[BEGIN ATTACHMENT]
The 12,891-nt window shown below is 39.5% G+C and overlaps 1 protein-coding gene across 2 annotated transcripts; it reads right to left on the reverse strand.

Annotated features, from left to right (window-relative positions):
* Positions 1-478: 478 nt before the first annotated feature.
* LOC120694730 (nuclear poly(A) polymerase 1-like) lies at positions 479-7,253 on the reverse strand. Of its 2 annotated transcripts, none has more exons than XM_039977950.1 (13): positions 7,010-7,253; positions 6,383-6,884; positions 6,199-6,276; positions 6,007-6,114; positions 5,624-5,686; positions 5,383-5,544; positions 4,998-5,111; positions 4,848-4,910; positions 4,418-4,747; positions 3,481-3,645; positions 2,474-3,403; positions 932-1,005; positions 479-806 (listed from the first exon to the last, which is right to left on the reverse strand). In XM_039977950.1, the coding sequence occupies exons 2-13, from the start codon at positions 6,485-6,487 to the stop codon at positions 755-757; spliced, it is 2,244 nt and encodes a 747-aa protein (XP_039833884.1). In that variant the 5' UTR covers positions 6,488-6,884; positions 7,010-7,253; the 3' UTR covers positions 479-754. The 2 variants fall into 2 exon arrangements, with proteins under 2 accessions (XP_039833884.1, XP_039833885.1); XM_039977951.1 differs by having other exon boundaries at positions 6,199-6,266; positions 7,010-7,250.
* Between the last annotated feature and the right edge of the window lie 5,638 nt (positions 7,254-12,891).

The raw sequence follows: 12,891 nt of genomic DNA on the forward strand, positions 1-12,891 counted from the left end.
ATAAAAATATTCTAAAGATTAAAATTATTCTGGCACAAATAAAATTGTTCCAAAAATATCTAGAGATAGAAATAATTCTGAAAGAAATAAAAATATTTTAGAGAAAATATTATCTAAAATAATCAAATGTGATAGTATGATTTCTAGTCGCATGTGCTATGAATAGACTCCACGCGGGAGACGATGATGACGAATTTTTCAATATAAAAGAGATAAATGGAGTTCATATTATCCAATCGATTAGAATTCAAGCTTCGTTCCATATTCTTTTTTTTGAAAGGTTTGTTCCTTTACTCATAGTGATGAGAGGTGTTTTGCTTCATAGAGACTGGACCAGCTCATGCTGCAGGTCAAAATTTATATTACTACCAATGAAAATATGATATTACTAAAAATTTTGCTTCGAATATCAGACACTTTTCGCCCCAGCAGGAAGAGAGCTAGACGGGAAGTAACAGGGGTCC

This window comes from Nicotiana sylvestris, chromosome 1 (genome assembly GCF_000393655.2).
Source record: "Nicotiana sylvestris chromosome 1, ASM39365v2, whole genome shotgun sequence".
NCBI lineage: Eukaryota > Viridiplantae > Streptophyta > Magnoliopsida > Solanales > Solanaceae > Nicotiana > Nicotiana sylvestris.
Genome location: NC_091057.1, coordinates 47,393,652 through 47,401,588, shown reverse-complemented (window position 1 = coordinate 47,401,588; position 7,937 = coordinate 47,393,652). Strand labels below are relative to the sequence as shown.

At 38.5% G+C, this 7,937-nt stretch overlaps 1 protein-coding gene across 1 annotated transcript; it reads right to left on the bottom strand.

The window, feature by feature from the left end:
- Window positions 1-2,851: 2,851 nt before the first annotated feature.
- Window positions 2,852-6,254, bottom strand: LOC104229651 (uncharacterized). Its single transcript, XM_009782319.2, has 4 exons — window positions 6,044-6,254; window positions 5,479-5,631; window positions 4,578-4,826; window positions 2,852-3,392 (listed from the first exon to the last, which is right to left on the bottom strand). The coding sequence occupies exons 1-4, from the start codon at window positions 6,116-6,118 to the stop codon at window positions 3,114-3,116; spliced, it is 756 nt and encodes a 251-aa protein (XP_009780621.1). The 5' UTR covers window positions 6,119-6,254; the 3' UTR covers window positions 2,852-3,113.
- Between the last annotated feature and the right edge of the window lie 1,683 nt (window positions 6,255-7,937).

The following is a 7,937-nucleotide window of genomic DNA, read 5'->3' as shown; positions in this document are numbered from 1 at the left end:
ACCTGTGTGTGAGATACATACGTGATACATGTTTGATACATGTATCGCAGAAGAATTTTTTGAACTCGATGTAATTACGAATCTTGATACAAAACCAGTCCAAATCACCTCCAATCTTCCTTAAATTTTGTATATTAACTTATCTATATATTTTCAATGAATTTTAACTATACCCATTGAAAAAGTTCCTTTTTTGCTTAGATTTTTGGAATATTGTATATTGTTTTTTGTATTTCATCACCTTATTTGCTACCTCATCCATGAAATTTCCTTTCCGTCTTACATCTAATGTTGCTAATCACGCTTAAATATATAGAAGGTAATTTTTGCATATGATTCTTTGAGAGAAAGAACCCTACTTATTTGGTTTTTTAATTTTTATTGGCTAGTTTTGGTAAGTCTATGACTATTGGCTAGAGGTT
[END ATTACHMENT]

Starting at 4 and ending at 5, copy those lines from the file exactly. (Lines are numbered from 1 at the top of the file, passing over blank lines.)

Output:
* LOC120694730 (nuclear poly(A) polymerase 1-like) lies at positions 479-7,253 on the reverse strand. Of its 2 annotated transcripts, none has more exons than XM_039977950.1 (13): positions 7,010-7,253; positions 6,383-6,884; positions 6,199-6,276; positions 6,007-6,114; positions 5,624-5,686; positions 5,383-5,544; positions 4,998-5,111; positions 4,848-4,910; positions 4,418-4,747; positions 3,481-3,645; positions 2,474-3,403; positions 932-1,005; positions 479-806 (listed from the first exon to the last, which is right to left on the reverse strand). In XM_039977950.1, the coding sequence occupies exons 2-13, from the start codon at positions 6,485-6,487 to the stop codon at positions 755-757; spliced, it is 2,244 nt and encodes a 747-aa protein (XP_039833884.1). In that variant the 5' UTR covers positions 6,488-6,884; positions 7,010-7,253; the 3' UTR covers positions 479-754. The 2 variants fall into 2 exon arrangements, with proteins under 2 accessions (XP_039833884.1, XP_039833885.1); XM_039977951.1 differs by having other exon boundaries at positions 6,199-6,266; positions 7,010-7,250.
* Between the last annotated feature and the right edge of the window lie 5,638 nt (positions 7,254-12,891).